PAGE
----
In 1994 when Nelson Mandela, the former terrorist prisoner, became President of South Africa, he vowed to promote the Rainbow Nation and uphold equal rights for all people, whatever their colour or race. His vision captured the imagination of the country and a new world order inspired the nation. The name of Nelson Mandela will forever carry the promise of a flaming beacon of hope, even if in many ways the dream has been tarnished.

In Darling Street, City Hall, a spectacular Edwardian building erected in 1905, stretches over a city block and has done service as an administrative wing of government and the Grand Hall still in in service today as a music and art venue.

On a baroque balcony one story above the street, there stands a life size statue, one man whose legacy will live forever. On the hallowed place from which he addressed a crowd of thousands, following his release from prison in 1990 and subsequently becoming South Africa’s first Black President in 1994, Nelson Mandela, casts his eyes into the distance and observes the future he envisioned and created.

On this sunny Saturday almost 30 years after those momentous events, a street market Is being set up in front of the building by South African people. Second-hand clothes are traded and local food is shared. A sense of community permeates even among those whose appearance most obviously shows varying levels of poverty.

In the Company Gardens, an inner-city botanical garden, an energetic troop of teenage girls from one of the townships, dressed in performance clothes with clashing rings and bells on their ankles; dance and sing. Passers-by put money in the hat.

The Company Gardens are bounded by architecturally magnificent public buildings, government offices. Thousands of examples of flora and fauna are to be found hereand one strange phenomena. A snow-white family of squirrels. Is this Darwin’s Theory of Evolution in action?

A visit to the Museum of South Africa has a whole section devoted to Charles Darwin who visited Cape Town in 1836 at the end of a four-year voyage on his exploration vessel HMS Beagle. There are also other deeply thoughtful exhibitions in this excellent museum.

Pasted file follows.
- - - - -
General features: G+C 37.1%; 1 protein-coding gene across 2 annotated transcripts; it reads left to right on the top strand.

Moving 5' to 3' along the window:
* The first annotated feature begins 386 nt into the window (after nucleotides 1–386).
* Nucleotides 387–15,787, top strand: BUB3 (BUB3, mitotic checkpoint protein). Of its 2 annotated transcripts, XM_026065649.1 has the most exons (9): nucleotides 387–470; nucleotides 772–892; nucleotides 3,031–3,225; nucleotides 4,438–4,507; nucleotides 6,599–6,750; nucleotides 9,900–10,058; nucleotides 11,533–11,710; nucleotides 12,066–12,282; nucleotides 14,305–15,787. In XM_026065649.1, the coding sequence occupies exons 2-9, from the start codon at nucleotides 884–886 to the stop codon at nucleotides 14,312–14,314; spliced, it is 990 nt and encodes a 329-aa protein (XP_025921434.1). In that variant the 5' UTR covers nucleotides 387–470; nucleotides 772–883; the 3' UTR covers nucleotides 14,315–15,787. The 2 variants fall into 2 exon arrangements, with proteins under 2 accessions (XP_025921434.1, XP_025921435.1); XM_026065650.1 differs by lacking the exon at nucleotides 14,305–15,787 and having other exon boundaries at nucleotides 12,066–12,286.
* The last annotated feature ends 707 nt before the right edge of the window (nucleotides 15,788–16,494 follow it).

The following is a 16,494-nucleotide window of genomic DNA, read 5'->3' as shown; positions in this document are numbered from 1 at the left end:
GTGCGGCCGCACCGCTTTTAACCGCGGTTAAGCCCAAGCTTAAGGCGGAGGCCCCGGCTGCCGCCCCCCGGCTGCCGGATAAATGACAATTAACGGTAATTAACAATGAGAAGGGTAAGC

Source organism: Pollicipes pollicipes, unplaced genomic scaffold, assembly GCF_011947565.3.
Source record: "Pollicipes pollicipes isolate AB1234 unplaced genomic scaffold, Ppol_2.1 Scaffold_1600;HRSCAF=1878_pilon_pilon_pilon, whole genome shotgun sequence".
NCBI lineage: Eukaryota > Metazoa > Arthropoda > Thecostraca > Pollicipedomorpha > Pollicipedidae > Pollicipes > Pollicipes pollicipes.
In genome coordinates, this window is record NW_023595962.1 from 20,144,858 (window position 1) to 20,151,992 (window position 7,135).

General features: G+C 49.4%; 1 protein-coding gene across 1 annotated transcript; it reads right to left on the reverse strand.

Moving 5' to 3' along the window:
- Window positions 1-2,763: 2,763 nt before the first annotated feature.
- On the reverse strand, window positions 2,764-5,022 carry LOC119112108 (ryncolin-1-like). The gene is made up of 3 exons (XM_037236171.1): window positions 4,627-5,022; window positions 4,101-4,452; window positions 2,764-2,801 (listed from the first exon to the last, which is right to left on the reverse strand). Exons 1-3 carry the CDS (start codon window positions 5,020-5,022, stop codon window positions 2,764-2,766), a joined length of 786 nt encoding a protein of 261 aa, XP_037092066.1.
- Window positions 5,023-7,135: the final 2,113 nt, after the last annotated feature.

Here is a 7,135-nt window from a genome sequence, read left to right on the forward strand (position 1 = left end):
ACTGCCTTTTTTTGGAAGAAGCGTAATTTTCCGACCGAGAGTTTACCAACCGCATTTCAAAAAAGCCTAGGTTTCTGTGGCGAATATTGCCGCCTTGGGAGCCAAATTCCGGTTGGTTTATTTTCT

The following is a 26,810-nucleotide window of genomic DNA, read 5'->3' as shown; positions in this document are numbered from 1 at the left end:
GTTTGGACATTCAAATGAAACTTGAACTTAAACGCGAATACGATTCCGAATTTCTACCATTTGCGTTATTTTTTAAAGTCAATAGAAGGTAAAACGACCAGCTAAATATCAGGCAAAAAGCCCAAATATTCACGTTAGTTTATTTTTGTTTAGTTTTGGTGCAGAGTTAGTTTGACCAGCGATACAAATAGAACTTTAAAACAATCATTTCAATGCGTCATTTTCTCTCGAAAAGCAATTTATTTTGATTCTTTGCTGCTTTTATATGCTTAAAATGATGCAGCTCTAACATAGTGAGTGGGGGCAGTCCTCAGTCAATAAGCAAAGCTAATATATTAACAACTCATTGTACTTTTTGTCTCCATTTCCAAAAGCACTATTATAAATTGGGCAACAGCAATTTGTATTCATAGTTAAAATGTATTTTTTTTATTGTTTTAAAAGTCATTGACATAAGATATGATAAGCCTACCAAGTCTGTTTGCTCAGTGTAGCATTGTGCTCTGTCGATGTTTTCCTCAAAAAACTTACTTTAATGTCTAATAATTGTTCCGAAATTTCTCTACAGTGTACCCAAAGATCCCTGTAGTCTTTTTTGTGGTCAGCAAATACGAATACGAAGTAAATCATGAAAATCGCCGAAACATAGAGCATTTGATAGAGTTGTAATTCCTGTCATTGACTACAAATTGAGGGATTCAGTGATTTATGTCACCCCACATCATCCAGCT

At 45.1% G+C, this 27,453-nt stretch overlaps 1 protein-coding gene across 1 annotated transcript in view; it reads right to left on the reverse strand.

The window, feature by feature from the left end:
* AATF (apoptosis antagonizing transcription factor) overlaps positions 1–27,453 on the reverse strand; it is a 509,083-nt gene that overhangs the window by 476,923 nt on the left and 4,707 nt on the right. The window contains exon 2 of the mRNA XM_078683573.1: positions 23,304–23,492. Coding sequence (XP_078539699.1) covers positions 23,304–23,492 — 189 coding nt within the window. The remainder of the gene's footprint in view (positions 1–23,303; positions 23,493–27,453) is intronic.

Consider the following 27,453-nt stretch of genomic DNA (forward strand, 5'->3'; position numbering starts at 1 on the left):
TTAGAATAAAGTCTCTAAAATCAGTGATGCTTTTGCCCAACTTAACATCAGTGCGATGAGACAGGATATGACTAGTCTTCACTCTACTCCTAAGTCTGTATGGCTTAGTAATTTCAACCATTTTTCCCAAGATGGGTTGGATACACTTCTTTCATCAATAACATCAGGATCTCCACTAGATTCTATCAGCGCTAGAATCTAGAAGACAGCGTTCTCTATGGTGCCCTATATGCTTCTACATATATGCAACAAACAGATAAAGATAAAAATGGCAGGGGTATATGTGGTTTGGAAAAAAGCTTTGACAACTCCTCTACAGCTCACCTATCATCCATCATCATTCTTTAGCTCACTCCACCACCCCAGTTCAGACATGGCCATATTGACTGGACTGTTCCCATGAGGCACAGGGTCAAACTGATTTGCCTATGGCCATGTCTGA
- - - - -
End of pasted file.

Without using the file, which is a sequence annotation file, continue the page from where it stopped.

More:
A drive along the Atlantic Coast shows another perspective on Cape Town. Picture perfect, sandy, white bays. Seals loll atop of shiny ocean side rocks. One mystery, the absence of swimmers. “Be warned,“ says our tour guide as we drive past mile after mile of seaside paradise. Maiden’s Cove, Camper’s Bay, Dolphin Bay, Three Anchors Bay, Bantry Bay, Bay Point. “The water is freezing. Icy cold. If you see anyone swimming, you can be sure they are not locals. Bay areas have swimming pools and beach activities include public dancing on the promenade.“

Properties on this stretch of coast are breath-taking. Each one more fabulous and luxurious than the next. Many of them familiar to television viewers in programs featuring homes of the rich and famous. Built ever higher on the mountain side, ultra-modern designs, two, three, four and even seven storeys of glass houses with garages on the roof. All vying for the best view of the pounding ocean. It comes as no surprise to learn these homes cost mega millions.

Before we return to the ship, one last drive up into the mountains.

Looking down (through the trees) on Cape Town miles away what do we see?

QM2 docked at the Waterfront.

Home sweet Home.

Happy Sailing... Ellen

* * * * *

Current position of Queen Mary 2: Under way from Walvis Bay to Sta. Cruz (Tenerife)

  • Departure was 22 hrs 43 min ago. (at 19:00 h local time)

  • Arrival will be in 7 d 15 hrs 17 min. (at 08:00 h local time)

  • Traveled distance since Walvis Bay: 430.18 nm (796.70 km)

  • Remaining distance to Sta. Cruz (Tenerife): 3,516.36 nm (6,512.30 km)

  • Traveled distance since Cape Town: 1,214.08 nm (2,248.47 km)


Photo of the day (from the archives of JD Schwartz)


Further updates will be posted as soon as we get them from Ellen onboard Queen Mary 2.

421 views1 comment

Recent Posts

See All
bottom of page